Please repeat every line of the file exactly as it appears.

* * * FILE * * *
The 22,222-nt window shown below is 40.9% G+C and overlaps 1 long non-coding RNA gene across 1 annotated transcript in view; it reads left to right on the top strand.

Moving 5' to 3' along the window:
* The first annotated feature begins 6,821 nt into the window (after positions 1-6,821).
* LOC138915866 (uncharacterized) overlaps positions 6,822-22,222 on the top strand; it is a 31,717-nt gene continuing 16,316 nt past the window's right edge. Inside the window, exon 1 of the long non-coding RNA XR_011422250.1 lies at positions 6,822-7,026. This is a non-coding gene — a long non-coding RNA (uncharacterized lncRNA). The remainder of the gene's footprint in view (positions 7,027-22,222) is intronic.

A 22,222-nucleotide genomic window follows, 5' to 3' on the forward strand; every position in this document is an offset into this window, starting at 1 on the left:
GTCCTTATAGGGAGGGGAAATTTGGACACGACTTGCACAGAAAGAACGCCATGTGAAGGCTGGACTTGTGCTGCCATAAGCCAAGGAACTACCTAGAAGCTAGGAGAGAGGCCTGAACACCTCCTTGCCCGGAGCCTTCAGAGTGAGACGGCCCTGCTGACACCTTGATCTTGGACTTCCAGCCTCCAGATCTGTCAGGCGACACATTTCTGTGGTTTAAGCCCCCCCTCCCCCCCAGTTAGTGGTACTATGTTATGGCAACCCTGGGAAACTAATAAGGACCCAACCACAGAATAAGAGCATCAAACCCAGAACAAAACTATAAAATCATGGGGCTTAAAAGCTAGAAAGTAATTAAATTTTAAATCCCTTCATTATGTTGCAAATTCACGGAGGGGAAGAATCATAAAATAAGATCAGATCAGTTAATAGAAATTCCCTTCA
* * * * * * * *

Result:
The 22,222-nt window shown below is 40.9% G+C and overlaps 1 long non-coding RNA gene across 1 annotated transcript in view; it reads left to right on the top strand.

Moving 5' to 3' along the window:
* The first annotated feature begins 6,821 nt into the window (after positions 1-6,821).
* LOC138915866 (uncharacterized) overlaps positions 6,822-22,222 on the top strand; it is a 31,717-nt gene continuing 16,316 nt past the window's right edge. Inside the window, exon 1 of the long non-coding RNA XR_011422250.1 lies at positions 6,822-7,026. This is a non-coding gene — a long non-coding RNA (uncharacterized lncRNA). The remainder of the gene's footprint in view (positions 7,027-22,222) is intronic.

A 22,222-nucleotide genomic window follows, 5' to 3' on the forward strand; every position in this document is an offset into this window, starting at 1 on the left:
GTCCTTATAGGGAGGGGAAATTTGGACACGACTTGCACAGAAAGAACGCCATGTGAAGGCTGGACTTGTGCTGCCATAAGCCAAGGAACTACCTAGAAGCTAGGAGAGAGGCCTGAACACCTCCTTGCCCGGAGCCTTCAGAGTGAGACGGCCCTGCTGACACCTTGATCTTGGACTTCCAGCCTCCAGATCTGTCAGGCGACACATTTCTGTGGTTTAAGCCCCCCCTCCCCCCCAGTTAGTGGTACTATGTTATGGCAACCCTGGGAAACTAATAAGGACCCAACCACAGAATAAGAGCATCAAACCCAGAACAAAACTATAAAATCATGGGGCTTAAAAGCTAGAAAGTAATTAAATTTTAAATCCCTTCATTATGTTGCAAATTCACGGAGGGGAAGAATCATAAAATAAGATCAGATCAGTTAATAGAAATTCCCTTCA